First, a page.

By Matthew Beres, Airborne Retrofit & Modernization Analyst, Forecast International.
The Eurofighter Typhoon has had quite the roller coaster ride this year. Germany suspended deliveries of the aircraft and grounded its fleet after one of the external fuel tanks fell off the aircraft prior to takeoff. Also this year, a manufacturing defect was found that affects the connection between the fin and rear of the jet. In 2014 a fault was discovered in the Typhoon’s fuselage, which also led to grounding of European fleets and suspension of orders. In 2010 a failed ejector seat on a Saudi Arabian Typhoon also led to groundings.
These low points didn’t seem to deter Kuwait, which this year ordered 28 aircraft. The United Kingdom is debating whether in lieu of retirement, to retain its Tranche 1 Typhoons to mitigate a 2019 combat jet inventory of just 127 aircraft, its lowest strength since 1918. Perhaps these are resonating effects of Eurofighter’s determination not just to fix the Typhoon’s manufacturing flaws, but to continue modernization of the aircraft with its extensive line of enhancement programs.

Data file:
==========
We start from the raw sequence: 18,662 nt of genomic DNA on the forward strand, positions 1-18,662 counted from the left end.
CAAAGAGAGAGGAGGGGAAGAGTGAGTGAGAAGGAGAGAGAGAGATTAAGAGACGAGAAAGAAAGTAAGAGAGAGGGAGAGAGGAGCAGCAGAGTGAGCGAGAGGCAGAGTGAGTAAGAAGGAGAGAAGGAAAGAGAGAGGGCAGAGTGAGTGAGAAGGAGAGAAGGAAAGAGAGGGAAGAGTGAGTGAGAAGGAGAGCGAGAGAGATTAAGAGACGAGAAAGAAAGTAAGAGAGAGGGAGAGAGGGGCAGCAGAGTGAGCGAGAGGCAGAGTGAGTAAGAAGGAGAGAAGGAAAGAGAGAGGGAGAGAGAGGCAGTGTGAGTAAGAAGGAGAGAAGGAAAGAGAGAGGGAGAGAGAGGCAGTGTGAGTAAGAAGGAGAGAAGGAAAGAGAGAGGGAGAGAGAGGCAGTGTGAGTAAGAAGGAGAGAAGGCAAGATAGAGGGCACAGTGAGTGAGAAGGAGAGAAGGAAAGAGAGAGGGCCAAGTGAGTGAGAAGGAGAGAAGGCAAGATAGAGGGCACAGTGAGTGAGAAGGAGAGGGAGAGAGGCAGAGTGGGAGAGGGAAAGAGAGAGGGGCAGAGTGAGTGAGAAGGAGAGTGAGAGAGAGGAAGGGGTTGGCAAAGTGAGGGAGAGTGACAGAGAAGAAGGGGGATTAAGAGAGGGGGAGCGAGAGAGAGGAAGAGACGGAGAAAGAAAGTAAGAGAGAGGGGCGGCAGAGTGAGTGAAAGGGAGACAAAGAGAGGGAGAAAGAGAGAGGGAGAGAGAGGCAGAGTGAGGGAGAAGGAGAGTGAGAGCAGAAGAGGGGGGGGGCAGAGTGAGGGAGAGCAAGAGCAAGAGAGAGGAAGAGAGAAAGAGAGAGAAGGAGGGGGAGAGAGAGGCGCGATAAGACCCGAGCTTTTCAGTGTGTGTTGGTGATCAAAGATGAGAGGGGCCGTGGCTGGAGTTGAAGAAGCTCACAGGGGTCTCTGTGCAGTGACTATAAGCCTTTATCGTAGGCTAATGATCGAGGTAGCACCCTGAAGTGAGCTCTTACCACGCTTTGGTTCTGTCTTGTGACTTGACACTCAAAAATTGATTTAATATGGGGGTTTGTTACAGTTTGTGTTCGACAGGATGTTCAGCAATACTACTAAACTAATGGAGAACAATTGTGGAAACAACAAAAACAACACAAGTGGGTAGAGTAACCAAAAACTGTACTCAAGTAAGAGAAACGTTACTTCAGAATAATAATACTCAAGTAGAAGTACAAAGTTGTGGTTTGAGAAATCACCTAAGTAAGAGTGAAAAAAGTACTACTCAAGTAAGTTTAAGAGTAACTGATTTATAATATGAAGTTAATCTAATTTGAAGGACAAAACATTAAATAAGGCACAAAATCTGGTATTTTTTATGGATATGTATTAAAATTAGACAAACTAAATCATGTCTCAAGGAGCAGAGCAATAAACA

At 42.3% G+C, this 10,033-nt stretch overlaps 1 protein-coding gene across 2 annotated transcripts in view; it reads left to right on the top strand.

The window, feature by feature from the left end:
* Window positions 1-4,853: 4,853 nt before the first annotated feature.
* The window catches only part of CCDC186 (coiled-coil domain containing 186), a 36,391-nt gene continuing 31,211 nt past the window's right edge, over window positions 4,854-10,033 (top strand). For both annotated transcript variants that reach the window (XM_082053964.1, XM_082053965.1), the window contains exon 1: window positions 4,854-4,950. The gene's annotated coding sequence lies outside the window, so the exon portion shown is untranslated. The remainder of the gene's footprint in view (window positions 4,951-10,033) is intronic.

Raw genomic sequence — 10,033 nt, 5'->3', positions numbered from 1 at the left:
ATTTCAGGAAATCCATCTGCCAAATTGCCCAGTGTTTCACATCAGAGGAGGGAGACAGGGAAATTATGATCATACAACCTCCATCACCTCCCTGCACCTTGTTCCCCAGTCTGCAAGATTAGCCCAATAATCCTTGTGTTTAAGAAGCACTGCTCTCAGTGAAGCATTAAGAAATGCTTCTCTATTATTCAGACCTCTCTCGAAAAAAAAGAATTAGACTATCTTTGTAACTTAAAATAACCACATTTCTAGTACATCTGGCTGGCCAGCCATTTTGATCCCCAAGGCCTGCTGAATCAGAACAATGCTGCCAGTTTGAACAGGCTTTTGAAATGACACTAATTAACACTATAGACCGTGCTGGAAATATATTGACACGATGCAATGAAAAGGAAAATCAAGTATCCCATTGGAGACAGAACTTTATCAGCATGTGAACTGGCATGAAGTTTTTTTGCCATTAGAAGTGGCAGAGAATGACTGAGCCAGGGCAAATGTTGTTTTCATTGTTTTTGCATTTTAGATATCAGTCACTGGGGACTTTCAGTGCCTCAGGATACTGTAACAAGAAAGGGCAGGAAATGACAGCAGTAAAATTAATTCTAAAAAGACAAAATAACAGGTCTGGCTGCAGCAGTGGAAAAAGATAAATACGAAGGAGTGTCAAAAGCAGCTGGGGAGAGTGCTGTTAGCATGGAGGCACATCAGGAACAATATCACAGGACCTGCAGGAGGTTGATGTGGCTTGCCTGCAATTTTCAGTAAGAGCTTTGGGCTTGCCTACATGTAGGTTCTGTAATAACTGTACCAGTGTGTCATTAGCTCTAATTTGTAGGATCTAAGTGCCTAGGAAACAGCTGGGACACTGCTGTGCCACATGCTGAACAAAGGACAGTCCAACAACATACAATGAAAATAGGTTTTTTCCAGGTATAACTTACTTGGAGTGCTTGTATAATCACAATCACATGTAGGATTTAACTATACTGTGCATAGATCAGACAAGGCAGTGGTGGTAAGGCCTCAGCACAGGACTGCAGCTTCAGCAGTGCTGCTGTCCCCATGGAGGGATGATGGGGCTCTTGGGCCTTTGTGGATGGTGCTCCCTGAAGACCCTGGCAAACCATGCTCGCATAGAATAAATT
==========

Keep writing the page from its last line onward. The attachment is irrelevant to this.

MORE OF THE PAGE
The Phase 2 Enhancement program includes improved radar, a Defensive Aids System, and other avionics. BAE Systems is currently evaluating the Storm Shadow and Meteor missiles. The phase’s enhancements are scheduled for delivery to customers between 2015-2017.
Phase 3 Enhancements are under development to integrate Brimstone 2, along with enhancements to Storm Shadow, Meteor, Paveway IV, and ASRAAM weapon systems. These enhancements are scheduled for delivery in 2017.
Future enhancements include the Captor E-Scan radar and the Striker II helmet-mounted display, which is currently undergoing digital night vision capability evaluations. SDB II and Marte-ER anti-ship missiles may also be integrated to some platforms, along with MIDS JTRS and other avionics.
Renewed competition from the Rafale and Gripen are certainly driving this modernization, along with strong demand from potential European and international customers with aging fleets and growing security concerns. The Eurofighter consortium is certainly not mired by the Typhoon’s manufacturing flaws as it strives to provide a quality multi-role fighter to future and current international customers.